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Natural Gas Measurement

How the right choice of valve technology supports an “Every Drop Counts” Operation

Gas prices are increasing, regulations expanding, and businesses must cater to environmental protection. These factors demand an “Every Drop Counts” approach for operating natural gas installations. These installations need to address two areas to support this approach:

Unaccounted-for Gas

Measurement Errors

  • Leaks or theft: leakage losses can be occurring. These losses can be through any process equipment or connections. Examples are dehydrators, regulators/controllers, couplings, or heaters. The theft of gas may also be taking place through an unknown connection. Or connections thought to be out of service.
  • Unreported use, for example, unmeasured fuel or use for construction activity. Such usage is legitimate.
  • System losses like relief valve opening. These losses are part of normal, day-to-day operations. The timing of such losses can create the appearance of UAF. An example is when a loss occurs toward the end of an accounting period. If the accounts department has delayed the report, it can appear as a loss.
  • Third-party measurement. The measurement team can look for losses resulting from a third-party measurement. However, it has to account for all potential measurement problems within the company.

More details on each section could be found in the report “Measurement Error and associated lost and unaccounted for” by Duane A. Harris.

As we can see, many root causes contribute to measurement errors. This article focuses on one in particular: potential pressure transmitter inaccuracies or failures caused by the chosen valve technology.

Valve technology impact on natural gas measurement

Today two types of valve technology are quite common on the instrumentation side. These technologies are quarter-turn ball valves and needle valves.

The graph below compares schematic flow curves. The red line depicts a Standard Port Ball Valve, and the blue line shows a Needle Valve. As seen in the lower left-hand corner of the graph, the Standard Port Ball Valve has a “Flow Jump” in its opening/closing phase. At about 5% of the opening, it has already reached 20% of its max flow. With a further 5%, it already reaches 30% of the max flow.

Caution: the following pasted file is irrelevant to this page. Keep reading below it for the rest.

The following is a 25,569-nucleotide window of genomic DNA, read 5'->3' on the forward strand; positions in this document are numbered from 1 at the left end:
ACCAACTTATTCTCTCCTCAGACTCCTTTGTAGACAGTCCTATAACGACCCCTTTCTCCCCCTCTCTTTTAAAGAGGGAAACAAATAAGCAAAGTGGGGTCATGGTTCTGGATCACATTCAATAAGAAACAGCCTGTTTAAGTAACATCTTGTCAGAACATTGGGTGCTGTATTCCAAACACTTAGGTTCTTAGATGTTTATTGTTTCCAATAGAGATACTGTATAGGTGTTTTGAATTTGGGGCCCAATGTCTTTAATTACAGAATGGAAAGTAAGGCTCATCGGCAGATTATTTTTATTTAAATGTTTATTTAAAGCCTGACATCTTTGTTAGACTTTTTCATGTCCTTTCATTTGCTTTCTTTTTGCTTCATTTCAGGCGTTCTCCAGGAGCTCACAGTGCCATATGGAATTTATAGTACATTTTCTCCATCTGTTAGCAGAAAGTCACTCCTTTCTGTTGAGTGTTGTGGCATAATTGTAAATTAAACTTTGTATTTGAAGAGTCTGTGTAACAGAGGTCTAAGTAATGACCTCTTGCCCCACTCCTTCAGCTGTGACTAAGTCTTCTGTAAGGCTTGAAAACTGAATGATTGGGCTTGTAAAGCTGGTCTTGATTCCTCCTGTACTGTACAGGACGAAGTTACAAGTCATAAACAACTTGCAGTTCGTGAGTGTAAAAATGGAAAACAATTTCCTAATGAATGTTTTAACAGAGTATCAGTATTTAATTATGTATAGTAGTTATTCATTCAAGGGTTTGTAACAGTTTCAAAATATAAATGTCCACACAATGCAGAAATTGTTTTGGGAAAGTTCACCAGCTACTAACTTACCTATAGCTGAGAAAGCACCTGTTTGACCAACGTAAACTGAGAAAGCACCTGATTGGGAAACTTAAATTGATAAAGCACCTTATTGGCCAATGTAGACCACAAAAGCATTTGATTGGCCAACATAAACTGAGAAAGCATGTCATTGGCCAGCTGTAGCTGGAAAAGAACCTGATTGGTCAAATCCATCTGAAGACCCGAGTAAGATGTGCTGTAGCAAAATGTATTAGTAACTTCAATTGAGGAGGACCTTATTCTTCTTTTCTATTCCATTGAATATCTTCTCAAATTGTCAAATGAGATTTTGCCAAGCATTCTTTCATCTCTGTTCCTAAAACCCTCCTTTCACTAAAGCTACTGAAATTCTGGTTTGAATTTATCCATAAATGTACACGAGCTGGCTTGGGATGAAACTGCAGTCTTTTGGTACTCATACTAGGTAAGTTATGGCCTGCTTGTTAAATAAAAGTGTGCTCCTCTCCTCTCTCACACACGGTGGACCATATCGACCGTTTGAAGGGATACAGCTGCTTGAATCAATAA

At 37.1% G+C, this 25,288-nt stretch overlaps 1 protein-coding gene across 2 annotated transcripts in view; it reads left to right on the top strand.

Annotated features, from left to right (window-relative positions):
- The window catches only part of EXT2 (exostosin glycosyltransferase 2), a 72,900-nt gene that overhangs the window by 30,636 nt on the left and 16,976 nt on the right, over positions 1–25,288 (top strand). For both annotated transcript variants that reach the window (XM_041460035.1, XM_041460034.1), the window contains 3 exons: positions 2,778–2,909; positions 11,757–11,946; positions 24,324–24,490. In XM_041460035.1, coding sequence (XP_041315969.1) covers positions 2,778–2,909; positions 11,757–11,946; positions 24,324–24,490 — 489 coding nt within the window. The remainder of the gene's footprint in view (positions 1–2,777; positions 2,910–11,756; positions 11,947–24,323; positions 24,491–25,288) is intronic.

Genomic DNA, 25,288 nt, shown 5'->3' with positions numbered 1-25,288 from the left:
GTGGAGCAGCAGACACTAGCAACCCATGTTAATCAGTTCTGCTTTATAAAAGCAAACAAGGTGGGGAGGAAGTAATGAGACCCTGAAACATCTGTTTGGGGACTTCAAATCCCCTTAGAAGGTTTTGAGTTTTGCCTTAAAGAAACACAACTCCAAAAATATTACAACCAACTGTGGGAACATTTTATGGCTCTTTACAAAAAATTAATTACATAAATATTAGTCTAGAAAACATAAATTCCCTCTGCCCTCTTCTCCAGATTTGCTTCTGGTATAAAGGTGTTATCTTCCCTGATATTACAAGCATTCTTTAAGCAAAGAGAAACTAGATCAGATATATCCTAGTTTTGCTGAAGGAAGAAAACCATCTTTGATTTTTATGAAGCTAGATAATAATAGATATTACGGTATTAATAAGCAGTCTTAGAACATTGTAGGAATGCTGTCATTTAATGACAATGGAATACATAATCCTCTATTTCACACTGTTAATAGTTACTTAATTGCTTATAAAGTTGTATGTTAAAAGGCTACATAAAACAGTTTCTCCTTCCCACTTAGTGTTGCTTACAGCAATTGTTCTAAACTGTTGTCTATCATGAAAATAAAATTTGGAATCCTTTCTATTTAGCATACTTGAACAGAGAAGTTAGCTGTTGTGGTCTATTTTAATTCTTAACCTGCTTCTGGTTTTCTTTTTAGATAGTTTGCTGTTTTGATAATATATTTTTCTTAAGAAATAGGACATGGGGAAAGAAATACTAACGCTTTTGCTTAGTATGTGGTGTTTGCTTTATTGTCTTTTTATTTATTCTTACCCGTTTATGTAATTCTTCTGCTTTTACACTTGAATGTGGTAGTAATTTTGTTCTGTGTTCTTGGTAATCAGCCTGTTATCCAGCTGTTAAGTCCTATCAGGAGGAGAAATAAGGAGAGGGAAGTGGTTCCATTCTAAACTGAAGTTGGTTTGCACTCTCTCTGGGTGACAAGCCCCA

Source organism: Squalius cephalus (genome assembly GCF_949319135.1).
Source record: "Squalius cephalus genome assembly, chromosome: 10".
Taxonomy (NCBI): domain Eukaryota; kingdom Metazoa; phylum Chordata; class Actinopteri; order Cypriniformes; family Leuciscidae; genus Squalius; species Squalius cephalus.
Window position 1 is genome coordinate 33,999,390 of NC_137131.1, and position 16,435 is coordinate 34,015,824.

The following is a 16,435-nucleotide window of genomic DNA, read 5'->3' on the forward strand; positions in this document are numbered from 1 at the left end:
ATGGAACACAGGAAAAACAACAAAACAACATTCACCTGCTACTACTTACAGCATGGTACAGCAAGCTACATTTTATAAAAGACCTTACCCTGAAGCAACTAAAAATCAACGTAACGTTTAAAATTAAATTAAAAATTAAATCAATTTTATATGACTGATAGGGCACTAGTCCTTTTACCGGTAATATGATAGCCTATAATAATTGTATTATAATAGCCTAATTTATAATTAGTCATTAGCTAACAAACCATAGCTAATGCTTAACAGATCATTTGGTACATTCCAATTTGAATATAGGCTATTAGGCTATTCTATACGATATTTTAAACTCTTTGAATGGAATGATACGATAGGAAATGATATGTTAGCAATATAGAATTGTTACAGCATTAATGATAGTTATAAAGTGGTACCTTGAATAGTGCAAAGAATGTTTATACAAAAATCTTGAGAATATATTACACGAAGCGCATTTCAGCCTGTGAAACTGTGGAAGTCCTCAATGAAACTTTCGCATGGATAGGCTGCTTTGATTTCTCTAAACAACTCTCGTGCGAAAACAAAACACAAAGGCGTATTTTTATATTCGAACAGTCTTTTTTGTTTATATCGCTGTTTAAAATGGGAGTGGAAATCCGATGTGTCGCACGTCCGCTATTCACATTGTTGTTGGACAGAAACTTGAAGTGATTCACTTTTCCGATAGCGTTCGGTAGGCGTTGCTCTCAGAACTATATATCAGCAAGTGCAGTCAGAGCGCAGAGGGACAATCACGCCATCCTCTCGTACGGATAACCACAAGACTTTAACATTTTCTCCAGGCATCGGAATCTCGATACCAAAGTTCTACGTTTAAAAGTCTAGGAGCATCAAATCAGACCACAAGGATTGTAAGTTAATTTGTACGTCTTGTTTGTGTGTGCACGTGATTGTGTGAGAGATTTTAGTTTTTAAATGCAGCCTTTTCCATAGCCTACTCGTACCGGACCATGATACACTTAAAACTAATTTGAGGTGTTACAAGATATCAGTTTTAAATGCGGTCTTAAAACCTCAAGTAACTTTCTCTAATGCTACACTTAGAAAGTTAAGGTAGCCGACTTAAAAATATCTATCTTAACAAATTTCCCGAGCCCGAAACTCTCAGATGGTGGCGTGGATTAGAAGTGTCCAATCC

In comparison, the Needle Valve needs an opening of 20% to reach 20% of the max flow. This configuration offers a much higher grade of control.

DirectMountSystem - Diagram compares schematic flow curves of needle valve and ball valves.

Operating behavior of needle valves and ball valves

There is a vast difference in the manual handling of needle valves and ball valves:

  • The operator can move the tip of a needle valve by turning the handle several times. This action moves the valve from the closed to open position.
  • The ball valve splits the full range on a quarter-turn of the handle. Anyone who has ever moved a ball valve under working pressure can attest that it is harder to control this movement. And even more, if you need to apply a breakaway torque after not having it turned for a while. The partial movement intended can result in a much larger move than desired.

This quick opening and closing of a ball valve could thus cause immediate rise or fall of pressure.

The operator controls both pressure lines, but they are independent of each other. Thus, it can shock on the side of the measurement device with full line pressure. If that happens, it can damage the expensive electronic equipment.

The AS-Schneider Group has been a supplier of both valve technologies for many years. Thus, to be on the safe side, we recommend the use of a needle valve for natural gas measurement.


Image Source: © (Adobe Stock & AS-Schneider)